Everything Donald Trump learned about campaigning he learned from the WWE.
And he's following the playbook to a tee. WWE (World Wrestling Entertainment) is, of course, the pinnacle of the world of professional wrestling. It has its own television network and features stars such as Roman Reigns, The Miz and Samoa Joe.
Donald Trump himself made guest appearances back in the day and in one episode even body-slammed Vince McMahon to the mat before shaving McMahon's head in the ring after his victory.
For Trump, a presidential campaign is a WWE bout, one just as "rigged" as the other. He is the Tangerine Tornado, and he will pulverize anyone who climbs into the ring with him. His fans love him. Trump is their hero, their gladiator, and they're having fun. They want him to win the championship belt, and they will bring the rafters down when he does.
Many of his fans (many, but not all) like it when he insults his opponents because that's what wrestlers do. A championship wrestler ridicules his opposition, mocks them, taunts them and calls them names. And his fans want him to do it and eat it up when he does. The meaner and more insulting, the better.
While developing a devastating insult is bad form in a world of manners, it's part of the game in wrestling. It's expected, and fans will be disappointed if their hero doesn't resort to such tactics early and often. Trump has perfected the WWE campaign style—Lyin' Ted, Little Marco, Low-Energy Jeb, Crooked Hillary—and he's likely to pulverize the opposition on his way right into the Oval Office.
This is what America, including the GOP establishment, has failed to grasp. Donald Trump is not a politician; he's an entertainer, and not just any entertainer. He's participating in a "sport" in which his fans are calling for him to take out anybody and everybody who climbs into the ring with him. And Trump is happy to oblige. While polite society is appalled at his antics, Trump is just having fun. And so are his supporters.
This failure to appreciate the cultural backdrop to his campaign explains why people are flabbergasted when he continually does things that are over the top and discover to their shock it results not in plummeting ratings but skyrocketing popularity. His fans—we could call them voters, but let's be real here—can't get enough of it. The more he dishes it out, the more they love it. It's impossible for him to go too far. The further he goes, the more they love him, the more they cheer him and the higher his public stock soars.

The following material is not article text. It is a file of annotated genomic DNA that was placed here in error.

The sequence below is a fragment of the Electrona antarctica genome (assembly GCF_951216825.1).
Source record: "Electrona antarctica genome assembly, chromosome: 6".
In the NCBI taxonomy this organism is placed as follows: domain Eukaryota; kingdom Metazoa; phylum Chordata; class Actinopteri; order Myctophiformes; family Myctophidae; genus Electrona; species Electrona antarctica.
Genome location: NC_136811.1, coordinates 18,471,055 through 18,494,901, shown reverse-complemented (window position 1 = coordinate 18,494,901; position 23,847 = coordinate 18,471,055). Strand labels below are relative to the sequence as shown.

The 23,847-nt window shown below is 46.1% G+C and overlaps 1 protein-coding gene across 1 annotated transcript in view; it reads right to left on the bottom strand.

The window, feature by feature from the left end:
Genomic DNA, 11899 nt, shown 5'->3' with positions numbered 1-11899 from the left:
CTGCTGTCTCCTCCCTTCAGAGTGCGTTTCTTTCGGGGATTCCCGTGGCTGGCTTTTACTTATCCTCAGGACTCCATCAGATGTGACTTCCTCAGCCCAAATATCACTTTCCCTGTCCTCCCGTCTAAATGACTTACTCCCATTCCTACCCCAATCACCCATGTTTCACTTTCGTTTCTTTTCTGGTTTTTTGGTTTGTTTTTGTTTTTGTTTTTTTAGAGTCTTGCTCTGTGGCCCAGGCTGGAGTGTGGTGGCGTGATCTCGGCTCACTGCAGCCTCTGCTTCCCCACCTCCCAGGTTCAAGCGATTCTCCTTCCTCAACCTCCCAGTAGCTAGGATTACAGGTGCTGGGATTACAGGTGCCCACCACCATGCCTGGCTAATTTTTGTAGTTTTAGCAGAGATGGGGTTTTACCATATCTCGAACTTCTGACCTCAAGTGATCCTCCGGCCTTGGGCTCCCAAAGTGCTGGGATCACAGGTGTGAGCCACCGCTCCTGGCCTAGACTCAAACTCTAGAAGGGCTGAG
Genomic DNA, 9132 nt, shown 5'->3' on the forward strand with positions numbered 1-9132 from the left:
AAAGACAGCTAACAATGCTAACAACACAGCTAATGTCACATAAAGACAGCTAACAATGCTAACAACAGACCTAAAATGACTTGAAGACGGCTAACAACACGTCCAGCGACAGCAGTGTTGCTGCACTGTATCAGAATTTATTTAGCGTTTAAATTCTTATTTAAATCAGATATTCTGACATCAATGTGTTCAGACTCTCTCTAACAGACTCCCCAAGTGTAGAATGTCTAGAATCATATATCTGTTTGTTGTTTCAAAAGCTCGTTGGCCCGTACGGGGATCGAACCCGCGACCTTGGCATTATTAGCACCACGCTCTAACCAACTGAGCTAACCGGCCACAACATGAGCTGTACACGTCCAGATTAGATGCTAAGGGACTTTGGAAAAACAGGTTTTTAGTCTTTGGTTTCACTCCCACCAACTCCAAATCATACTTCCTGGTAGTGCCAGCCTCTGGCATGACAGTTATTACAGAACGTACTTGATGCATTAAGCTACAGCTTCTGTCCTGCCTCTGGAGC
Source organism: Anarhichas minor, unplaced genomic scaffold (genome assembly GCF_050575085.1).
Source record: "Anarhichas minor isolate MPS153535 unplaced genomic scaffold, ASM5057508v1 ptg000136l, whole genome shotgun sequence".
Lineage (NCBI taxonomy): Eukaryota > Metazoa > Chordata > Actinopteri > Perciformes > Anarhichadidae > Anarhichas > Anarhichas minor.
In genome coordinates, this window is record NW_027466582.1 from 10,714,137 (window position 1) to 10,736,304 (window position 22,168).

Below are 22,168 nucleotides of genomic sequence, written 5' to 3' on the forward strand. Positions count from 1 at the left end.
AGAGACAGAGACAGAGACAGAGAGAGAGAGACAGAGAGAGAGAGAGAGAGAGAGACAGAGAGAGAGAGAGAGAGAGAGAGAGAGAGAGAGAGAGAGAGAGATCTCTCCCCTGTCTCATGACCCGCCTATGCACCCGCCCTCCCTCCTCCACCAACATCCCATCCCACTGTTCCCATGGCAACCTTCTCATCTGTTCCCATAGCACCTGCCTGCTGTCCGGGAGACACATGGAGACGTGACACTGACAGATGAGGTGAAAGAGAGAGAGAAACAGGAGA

There is no way for Trump to insult his way out of this race. Insults are what got him to where he is. Insults are the secret sauce to his recipe for electoral success. He's indestructible and invincible for one reason: Everybody else is serving tea while he is body-slamming people into the canvas.
Since he's the only one doing it, he literally has no rivals. Nobody can beat him. Nobody can touch him. Everyone else is playing by the Marquis of Queensbury rules, and he's playing by The Undertaker's.
This explains his unstoppable momentum. When others try to shame him or lecture him, his fans think they're just being wimps.
WWE fans don't care what their heroes believe, or what they do outside the ring, or what they did before they got in the ring. And so it is with Trump fans. It doesn't matter to them that he does not have a coherent political philosophy. They just know their guy is beating the green beans out of his opponents, who happen to be people they don't like either.
They despise the establishment of both parties, and he's the guy who's putting the establishment out of its misery. He's pile-driving people into the mat, and his fans love it.
Here's how the baffled New York Times put it today:
Donald J. Trump's behavior in recent days—the political threats to the House speaker, Paul D. Ryan; the name-calling on Twitter; the attacks on Hillary Clinton's marriage—has deeply puzzled Republicans who expected him to move to unite the party, start acting presidential and begin courting the female voters he will need in the general election.
But Mr. Trump's choices reflect an unusual conviction: He said he had a "mandate" from his supporters to run as a fiery populist outsider and to rely on his raucous rallies to build support through "word of mouth," rather than to embrace a traditional, mellower and more inclusive approach that congressional Republicans will advocate in meetings with him on Thursday.
His fans don't want "traditional," "mellower" or "more inclusive." To them, that reeks of weakness. They're angry and don't want Trump to politely usher his opponents out of the ring; they want him to throw them over the ropes.
So while everybody else is playing chess, Donald Trump is engaging in a no-holds-barred, pin-them-to-the-mat, play-for-keeps, body-slamming campaign. We're seeing what happens when you put a chess master in the ring against "Stone Cold" Steve Austin. I wouldn't bet on the chess master in that matchup.
Bryan Fischer is host of the two-hour weekday "Turning Point" program on American Family Radio.
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